Saturday, 4 January 2014

Review: Self Portrait: The Eyes Within by William Mitchell

When I interviewed the prolific artist and designer William Mitchell (then aged 86) a couple of years ago, he concluded our discussion with a tantalising reference to a book he was in the process of writing about his life and work, which he told me would be “part instruction book” and “part adventure book”. Two and a half years later, Self Portrait: The Eyes Within is the result of his mining of eight decades' worth of memories and recording a wealth of anecdotes, experiences and observations for posterity. Brought to life by charming new, cartoon-like illustrations that perfectly fit the personal tone of the book, Mitchell reveals himself not just to be an accomplished innovator, experimenter and sculptor, but a lively and entertaining storyteller with plenty to say about art, life, education and society. I thought that we had covered good ground during our interview, but the book, a weighty, glossy, hardback tome, made me realise that Mitchell had barely even got started – and that his chosen genre of “adventure book” couldn't be more accurate.
Rather than focusing narrowly on his long and diverse career, Mitchell starts at the beginning, taking us back to the early years of his life in 1920s and 1930s London and to a different place and time. From the vibrancy of street life, markets, arcades and music hall entertainment – a world populated by larger-than-life family members – to the strict regimentation of a childhood spent between hospital and a London County Council-funded boarding school, he shows how his formative years set up the resilience and determination – as well as the love for colour, detail and patterning – that characterised his later artistic outlook and career. Mitchell's career path has been as far from the linear progression favoured by a careers adviser as can be imagined: from tool-maker's apprentice to Navy to NAAFI painter to insurance agent to RCA student of industrial design then furniture designer, London County Council design consultant and artist for public and private hire. From decorating decidedly unglamorous motorway sidings and underpasses to designing railway carriages and later the Egyptian staircase in Harrods, Mitchell has lent his skills to all kinds of situations and clients, and all receive attention in this book along with some of the projects which didn't quite make it – who would have guessed that there could have been a Harrods in Las Vegas, modelled by Mitchell along the lines of St Peter's in Rome?
Photos and detailed descriptions of how he made certain pieces – some of them now demolished – will delight fans of Mitchell's work, although Mitchell wryly relates exchanges and working relationships which reveal that satisfying clients at the same time as retaining artistic vision was not always an easy task. Also interesting are encounters with figures such as the Duke of Edinburgh, Princess Margaret and the Al Fayeds, along with architect Basil Spence, which offer a different take on famous characters and an insight into British social history. Although much of his surviving work in this country is grounded in the British post-war building boom of everyday buildings such as tower blocks, schools and universities, libraries, office buildings and churches, the book is as much a journey around the world as a guide to Mitchell's work, describing stints in Australia, Rome, the Middle East, the United States, Hawaii and Paris. My favourite moments in the book are those that are least expected, or that detail trips to far-flung and exotic places: Mitchell's fraught wartime voyage to Russia aboard a Navy destroyer as a naive teenage recruit, an epic and adventurous journey across Europe and the east in a second-hand motor home, complete with his family, en route to design a zoo in Qatar, and being taken to a mysterious desert settlement by the Emir of Abu Dhabi, whilst working in the country, to dine and debate. One final minor, but enjoyable, detail is the sartorial preoccupation which runs through the book; Mitchell has clearly always taken great pride and interest in his clothes, and at several points tells us what he was wearing at a given moment in time, adding to an overall picture of the man and an emphasis on good design that runs through his personal and professional life.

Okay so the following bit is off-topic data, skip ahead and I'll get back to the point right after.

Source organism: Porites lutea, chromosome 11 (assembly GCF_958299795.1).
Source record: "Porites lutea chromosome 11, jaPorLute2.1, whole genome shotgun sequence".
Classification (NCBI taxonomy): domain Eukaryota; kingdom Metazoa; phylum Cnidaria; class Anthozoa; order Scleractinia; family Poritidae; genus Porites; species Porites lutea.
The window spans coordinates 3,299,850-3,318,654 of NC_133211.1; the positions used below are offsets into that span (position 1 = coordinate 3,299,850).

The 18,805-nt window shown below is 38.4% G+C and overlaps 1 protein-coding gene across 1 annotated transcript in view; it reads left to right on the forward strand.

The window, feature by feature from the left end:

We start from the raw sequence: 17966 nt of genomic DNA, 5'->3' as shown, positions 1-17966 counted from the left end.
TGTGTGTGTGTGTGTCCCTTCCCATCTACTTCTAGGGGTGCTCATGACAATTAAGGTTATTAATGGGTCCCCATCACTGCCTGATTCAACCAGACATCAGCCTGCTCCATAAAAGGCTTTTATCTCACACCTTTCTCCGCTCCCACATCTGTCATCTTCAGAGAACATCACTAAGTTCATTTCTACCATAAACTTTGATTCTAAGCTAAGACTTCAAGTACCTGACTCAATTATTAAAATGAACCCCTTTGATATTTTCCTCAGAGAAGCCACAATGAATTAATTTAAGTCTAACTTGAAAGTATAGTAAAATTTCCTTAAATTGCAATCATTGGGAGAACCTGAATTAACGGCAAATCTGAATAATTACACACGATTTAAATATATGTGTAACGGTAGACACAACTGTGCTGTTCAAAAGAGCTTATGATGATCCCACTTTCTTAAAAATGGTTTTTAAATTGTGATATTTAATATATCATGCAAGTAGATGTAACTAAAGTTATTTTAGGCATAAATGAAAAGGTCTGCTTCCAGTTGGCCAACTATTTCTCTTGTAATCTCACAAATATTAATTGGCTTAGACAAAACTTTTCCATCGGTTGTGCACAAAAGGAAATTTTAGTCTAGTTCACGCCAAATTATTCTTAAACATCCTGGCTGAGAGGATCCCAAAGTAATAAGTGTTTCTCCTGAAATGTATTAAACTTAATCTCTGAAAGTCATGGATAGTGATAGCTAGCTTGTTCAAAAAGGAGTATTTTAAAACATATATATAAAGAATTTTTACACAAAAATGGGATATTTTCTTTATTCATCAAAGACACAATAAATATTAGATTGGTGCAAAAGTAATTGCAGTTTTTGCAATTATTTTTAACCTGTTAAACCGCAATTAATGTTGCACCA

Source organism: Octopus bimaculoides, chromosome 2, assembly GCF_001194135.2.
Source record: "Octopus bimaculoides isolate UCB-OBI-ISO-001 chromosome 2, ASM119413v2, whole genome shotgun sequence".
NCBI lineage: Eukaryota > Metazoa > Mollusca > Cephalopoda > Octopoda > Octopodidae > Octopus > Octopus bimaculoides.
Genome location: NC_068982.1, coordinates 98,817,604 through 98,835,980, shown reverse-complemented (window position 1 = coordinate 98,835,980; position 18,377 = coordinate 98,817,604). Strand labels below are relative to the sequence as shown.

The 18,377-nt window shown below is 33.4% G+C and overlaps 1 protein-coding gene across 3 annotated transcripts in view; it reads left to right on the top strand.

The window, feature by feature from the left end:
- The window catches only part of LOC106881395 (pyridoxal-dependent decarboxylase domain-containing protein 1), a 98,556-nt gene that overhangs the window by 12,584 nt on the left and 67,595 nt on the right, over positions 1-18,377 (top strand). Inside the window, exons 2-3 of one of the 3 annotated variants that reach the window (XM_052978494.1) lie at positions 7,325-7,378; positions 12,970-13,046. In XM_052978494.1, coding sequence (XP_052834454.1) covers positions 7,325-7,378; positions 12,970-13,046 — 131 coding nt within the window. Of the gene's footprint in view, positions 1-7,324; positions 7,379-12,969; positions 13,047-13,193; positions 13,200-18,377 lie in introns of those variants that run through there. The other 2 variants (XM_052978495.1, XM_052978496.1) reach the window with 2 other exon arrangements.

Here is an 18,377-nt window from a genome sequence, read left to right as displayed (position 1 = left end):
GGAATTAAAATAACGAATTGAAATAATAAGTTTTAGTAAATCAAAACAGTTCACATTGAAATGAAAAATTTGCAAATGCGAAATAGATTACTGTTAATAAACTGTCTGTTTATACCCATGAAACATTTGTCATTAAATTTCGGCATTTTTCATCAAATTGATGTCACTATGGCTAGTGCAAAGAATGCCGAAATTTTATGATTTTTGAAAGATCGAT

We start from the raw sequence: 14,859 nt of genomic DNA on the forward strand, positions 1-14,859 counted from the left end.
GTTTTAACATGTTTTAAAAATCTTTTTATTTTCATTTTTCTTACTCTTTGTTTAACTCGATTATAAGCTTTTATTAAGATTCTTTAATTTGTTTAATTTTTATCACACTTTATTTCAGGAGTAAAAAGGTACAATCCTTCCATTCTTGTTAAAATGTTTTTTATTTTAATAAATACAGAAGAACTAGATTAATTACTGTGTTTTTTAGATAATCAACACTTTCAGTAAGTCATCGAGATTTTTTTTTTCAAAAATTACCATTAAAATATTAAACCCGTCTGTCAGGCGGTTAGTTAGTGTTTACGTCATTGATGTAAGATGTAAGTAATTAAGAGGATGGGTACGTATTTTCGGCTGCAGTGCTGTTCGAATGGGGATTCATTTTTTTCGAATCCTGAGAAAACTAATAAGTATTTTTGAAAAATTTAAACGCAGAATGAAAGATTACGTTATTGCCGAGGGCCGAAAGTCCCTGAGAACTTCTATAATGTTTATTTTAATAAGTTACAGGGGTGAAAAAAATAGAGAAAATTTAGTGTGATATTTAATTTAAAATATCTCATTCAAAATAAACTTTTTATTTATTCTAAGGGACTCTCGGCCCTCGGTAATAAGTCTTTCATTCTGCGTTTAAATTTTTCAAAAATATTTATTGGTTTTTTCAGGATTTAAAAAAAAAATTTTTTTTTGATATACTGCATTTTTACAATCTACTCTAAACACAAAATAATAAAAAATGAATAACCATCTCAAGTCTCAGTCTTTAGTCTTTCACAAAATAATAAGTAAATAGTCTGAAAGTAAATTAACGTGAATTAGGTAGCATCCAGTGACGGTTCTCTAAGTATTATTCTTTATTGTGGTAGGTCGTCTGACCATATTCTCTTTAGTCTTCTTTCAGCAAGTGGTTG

Self-Portrait: The Eyes Within is published by Whittles Publishing and costs £35. It can be purchased here and on Amazon.